It triggered one of the most powerful explosions in the universe.

Star Smasher

Scientists just caught the tail-end of a neutron star smashing into its stellar neighbor.

The resulting explosive jet was so powerful, it blasted a gamma ray burst (GRB) that potentially emitted more energy in a few seconds than our Sun will in its entire lifetime.

With that kind of power, GRBs are the most energetic explosions scientists know of, and are believed to be responsible for the creation of the heaviest elements in the universe like gold and platinum.

And now, for the first time, a short-duration GRB designated GRB 211106A has been captured in millimeter light using the Atacama Large Millimeter Array (ALMA).

"This short gamma-ray burst was the first time we tried to observe such an event with ALMA," said Wen-fai Fong, Northwestern University assistant professor and co-author of a new study, which is set to be published in an upcoming issue of Astrophysical Journal Letters, in a statement.

Shine So Bright

GRBs — short duration ones in particular — are exceedingly difficult to capture. According to the scientists, only six have been detected, ever — and even then, only in radio wavelengths.

"Afterglows for short bursts are very difficult to come by, so it was spectacular to catch this event shining so brightly," Fong added.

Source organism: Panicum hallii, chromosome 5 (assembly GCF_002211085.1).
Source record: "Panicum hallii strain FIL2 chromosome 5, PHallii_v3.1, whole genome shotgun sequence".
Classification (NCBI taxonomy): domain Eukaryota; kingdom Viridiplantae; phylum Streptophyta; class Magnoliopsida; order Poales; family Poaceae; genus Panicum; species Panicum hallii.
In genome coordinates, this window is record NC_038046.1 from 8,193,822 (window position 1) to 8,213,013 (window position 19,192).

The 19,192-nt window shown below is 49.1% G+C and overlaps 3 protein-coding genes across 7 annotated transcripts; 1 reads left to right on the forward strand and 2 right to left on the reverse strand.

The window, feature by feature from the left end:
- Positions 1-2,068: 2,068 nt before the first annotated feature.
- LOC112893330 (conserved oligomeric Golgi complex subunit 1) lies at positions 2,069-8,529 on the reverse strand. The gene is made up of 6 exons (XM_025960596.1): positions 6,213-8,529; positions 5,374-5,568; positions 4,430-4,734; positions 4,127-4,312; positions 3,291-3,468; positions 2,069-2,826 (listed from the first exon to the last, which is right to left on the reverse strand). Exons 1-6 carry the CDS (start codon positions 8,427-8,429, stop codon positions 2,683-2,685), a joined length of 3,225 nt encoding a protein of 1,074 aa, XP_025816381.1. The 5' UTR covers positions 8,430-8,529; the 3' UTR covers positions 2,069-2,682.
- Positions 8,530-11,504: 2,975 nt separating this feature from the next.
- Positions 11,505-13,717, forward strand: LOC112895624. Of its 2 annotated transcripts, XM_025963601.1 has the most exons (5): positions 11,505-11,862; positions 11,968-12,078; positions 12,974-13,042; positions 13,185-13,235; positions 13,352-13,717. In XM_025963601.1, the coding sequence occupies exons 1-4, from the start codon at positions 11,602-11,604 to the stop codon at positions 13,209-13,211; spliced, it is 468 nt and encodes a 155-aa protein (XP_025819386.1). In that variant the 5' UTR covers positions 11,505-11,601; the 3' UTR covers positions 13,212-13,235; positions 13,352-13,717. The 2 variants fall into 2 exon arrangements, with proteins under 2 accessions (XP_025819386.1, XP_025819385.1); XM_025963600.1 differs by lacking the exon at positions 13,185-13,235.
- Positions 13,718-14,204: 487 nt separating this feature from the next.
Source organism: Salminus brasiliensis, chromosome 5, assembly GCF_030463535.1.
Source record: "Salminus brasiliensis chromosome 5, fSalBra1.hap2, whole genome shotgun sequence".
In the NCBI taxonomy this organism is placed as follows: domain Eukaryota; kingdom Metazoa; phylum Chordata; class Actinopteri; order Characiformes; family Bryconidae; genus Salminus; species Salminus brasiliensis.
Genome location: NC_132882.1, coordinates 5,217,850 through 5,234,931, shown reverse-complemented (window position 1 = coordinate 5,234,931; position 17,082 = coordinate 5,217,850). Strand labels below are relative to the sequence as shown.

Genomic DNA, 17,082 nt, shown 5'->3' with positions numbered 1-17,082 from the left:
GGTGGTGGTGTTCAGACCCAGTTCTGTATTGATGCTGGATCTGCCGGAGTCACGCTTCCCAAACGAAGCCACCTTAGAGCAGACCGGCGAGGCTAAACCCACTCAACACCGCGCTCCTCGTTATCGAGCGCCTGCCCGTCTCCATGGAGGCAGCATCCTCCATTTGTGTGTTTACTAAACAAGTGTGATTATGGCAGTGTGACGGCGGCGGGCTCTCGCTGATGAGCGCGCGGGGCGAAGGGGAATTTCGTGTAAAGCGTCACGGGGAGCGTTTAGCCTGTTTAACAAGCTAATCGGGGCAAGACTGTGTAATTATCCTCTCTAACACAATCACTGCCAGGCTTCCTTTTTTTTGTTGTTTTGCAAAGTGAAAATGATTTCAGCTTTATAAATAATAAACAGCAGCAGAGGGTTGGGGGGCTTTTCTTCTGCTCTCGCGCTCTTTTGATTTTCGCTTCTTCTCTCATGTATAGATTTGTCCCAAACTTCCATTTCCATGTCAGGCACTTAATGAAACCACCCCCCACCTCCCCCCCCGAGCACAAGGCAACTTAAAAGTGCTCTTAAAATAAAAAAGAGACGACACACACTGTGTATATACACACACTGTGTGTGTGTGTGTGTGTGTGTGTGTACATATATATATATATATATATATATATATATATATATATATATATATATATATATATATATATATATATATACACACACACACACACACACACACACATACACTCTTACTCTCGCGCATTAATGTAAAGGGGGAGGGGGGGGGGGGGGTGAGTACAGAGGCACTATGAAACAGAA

Bursting Onto the Scene

Although capturing short GRBs at millimeter wavelengths may sound like a small distinction to a layman, it’s actually a pretty big deal, the scientists say.

"What makes GRB 211106A so special is it’s not only the first short-duration GRB that we detected in this wavelength, but also, thanks to the millimeter and radio detection, we could measure the opening angle of the jet," said study co-author Ruoco Escorial in the statement.

"This is essential to infer the real rates of short GRBs in our universe and to compare them with the rates of binary neutron star or neutron star and black hole mergers."

In other words, using the millimeter data, scientists can begin to calculate just how frequently these kinds of cosmic bursts occur — a fascinating glimpse into some of the most energetic events in the known universe.

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